With my parents living in Honolulu and my husband’s parents living in France, I consider myself super lucky that a visit to either “home” is never a bad thing. Not only do my hub’s parents live in France, but they live in the Southwest – home to some of the most pristine countryside I’ve ever seen, with rolling vineyards, lush forests, fields of sunflowers (absolutely glorious!) and more castles than anyone can keep track of.
Prior to meeting my husband, I’d never been to France, and all I really knew about was Paris. (Paris is like a completely different country to anyone living outside of it, and vice-versa – more on that another time.) We landed in Bordeaux for the first time and drove from the airport to just outside of Bergerac, and I went between falling asleep and gazing out at the incredible landscapes we were driving through. The Southwest goes from Bordeaux all the way east to Aveyron, and all the way south to the Spanish border (Midi-Pyrenees), including the Basque Country (Pays Basque). We spend most of our time at the family home in the Dordogne, the department named after the river that runs through it, which is an expansive region with so much to see – so I’m going to cover some highlights of the Dordogne here!
Historic villages are my favorite thing about Europe in general. It’s a collision of old and new – modern cafes with WiFi sit inside of buildings that are centuries old. There is no shortage of villages and bastides in France, and the Southwest is no exception – there are also about 1,0001 castles in the area! The above photo was taken in the medieval village of Sarlat-la-Canéda, often filled with tourists, but well worth a visit. Sarlat has a famous night market that should not be missed!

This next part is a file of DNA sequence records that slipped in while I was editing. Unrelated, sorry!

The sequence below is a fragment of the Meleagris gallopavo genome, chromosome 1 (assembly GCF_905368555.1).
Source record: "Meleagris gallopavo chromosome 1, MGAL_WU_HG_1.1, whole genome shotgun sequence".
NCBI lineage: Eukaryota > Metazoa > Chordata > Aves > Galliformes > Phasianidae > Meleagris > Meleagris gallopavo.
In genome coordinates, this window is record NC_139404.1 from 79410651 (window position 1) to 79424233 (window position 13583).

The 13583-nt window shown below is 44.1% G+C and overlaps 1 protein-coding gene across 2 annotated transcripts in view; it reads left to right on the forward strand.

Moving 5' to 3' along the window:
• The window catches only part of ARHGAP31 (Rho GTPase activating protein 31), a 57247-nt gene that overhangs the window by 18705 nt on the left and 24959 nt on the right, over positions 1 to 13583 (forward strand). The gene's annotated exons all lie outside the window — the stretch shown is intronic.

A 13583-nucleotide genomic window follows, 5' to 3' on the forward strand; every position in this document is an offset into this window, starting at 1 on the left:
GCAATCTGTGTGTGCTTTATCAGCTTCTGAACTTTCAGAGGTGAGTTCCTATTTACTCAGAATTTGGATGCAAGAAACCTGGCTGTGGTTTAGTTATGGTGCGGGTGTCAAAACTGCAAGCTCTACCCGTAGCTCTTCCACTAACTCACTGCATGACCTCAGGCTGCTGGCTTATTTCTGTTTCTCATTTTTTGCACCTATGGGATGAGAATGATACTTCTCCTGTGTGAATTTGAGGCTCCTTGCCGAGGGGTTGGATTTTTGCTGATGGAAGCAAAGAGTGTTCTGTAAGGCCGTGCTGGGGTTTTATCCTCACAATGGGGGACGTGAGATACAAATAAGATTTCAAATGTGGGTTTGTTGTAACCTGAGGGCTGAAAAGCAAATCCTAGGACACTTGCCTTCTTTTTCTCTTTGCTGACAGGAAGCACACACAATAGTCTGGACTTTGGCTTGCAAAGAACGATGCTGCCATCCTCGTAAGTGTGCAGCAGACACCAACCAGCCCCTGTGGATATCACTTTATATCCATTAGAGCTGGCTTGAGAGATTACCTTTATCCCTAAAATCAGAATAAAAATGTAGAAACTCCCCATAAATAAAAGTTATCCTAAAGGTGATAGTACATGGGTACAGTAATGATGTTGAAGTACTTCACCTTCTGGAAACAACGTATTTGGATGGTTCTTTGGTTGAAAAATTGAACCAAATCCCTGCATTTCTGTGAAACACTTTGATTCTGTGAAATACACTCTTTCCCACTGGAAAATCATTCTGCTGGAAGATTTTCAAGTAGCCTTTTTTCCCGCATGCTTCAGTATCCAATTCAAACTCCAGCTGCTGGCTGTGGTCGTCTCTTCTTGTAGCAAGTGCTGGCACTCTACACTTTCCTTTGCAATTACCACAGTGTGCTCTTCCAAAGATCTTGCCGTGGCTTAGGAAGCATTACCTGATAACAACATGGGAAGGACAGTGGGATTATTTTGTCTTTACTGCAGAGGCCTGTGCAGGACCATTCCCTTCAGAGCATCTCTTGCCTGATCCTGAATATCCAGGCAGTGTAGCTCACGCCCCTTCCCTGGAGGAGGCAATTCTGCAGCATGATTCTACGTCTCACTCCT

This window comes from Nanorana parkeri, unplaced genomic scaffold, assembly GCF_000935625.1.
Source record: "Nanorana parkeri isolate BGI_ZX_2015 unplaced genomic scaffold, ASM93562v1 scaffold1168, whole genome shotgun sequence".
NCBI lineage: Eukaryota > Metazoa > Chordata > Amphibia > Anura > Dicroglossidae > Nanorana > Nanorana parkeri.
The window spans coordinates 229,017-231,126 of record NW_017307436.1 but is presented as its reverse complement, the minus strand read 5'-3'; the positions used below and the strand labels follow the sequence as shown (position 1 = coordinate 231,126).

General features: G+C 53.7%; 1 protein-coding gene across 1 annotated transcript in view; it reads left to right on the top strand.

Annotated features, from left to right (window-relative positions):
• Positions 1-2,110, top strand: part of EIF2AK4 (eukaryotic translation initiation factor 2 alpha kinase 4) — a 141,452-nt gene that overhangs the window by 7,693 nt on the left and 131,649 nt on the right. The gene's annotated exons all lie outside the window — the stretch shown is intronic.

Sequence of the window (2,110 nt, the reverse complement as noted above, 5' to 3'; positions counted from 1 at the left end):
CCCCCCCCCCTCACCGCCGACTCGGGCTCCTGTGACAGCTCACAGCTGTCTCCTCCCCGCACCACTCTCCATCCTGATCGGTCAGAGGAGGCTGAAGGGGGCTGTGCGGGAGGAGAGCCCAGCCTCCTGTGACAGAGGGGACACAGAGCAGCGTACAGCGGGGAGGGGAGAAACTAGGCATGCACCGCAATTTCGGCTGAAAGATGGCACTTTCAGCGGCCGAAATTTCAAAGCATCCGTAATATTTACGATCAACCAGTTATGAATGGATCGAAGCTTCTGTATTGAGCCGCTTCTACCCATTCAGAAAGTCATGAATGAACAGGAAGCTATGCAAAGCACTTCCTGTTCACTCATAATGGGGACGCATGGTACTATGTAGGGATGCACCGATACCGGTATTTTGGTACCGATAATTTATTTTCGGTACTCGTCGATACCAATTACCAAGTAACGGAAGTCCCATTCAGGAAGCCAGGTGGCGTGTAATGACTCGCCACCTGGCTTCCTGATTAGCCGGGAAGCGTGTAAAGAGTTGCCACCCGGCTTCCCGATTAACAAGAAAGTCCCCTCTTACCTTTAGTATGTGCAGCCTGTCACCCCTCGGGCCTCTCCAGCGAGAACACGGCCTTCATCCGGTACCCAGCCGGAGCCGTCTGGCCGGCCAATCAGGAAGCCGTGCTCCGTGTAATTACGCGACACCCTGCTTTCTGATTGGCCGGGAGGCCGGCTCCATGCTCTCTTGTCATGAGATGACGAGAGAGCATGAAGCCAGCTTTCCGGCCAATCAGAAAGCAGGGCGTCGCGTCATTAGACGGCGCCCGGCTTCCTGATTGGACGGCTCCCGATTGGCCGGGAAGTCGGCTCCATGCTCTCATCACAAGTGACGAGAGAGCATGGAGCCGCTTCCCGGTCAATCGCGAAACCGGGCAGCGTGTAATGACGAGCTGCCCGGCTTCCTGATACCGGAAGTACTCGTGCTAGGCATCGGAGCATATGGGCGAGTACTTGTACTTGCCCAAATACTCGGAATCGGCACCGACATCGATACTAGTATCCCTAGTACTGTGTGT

I’m not talking about secret dance parties (those are so 20 years ago) – the Dordogne has a network of underground caverns that are absolutely magnificent. Visit the Gouffre de Proumeyssac, called the Crystal Cathedral for the crystalline stalactites and stalagmites that have appeared over time. Troglodyte dwellings also line the rivers, used over the years as hidden living spaces for people during wartime. If you’re super into archaeology, don’t miss the Caves de Lascaux – cave drawings that were discovered by some local kids that happened to date back to prehistoric times!
While the weather in the Dordogne can range from gray to blue in one day, the idyllic scenery stays the same. You can see angles of this lush and serene view from all over the place. I took the photo above while we were walking in Les Jardins de Marqueyssac, a beautiful, well-maintained garden with a hiking trail that leads to a vista point above the river.
TONIGHT, WE FEAST
I never want for food when we’re in the Southwest. From foie gras to duck confit, to house-made preserves or olives (see above photo taken at the market at Eymet) – food is amazing here. Depending on the time of year, I get to have some of the tastiest strawberries I have ever had in my life, perigord truffles, foraged cepes (French porcinis), and chestnuts, and don’t even get me started on the cassoulet. Additionally, the Southwest (or Sudouest) is primarily a wine designation – there are six sub regions (Bergerac, Dordogne River, Garonne,Tarn, Lot River, and Pyrénées) that produce some of the best yet least-known wines out of France. Head to Monbazillac and visit Chateau Belingard and have the Comte de Bosredon lead you through a tasting of his portfolio. You will probably want to leave with a case or two!
This is just a tiny sampling of what the Southwest has to offer, and I’m constantly learning something new every time we visit. To learn more about the Dordogne area (the one I visit most), read the piece I wrote for TripCreator’s blog: 10 Reasons to Visit the Dordogne on Your Next Trip to France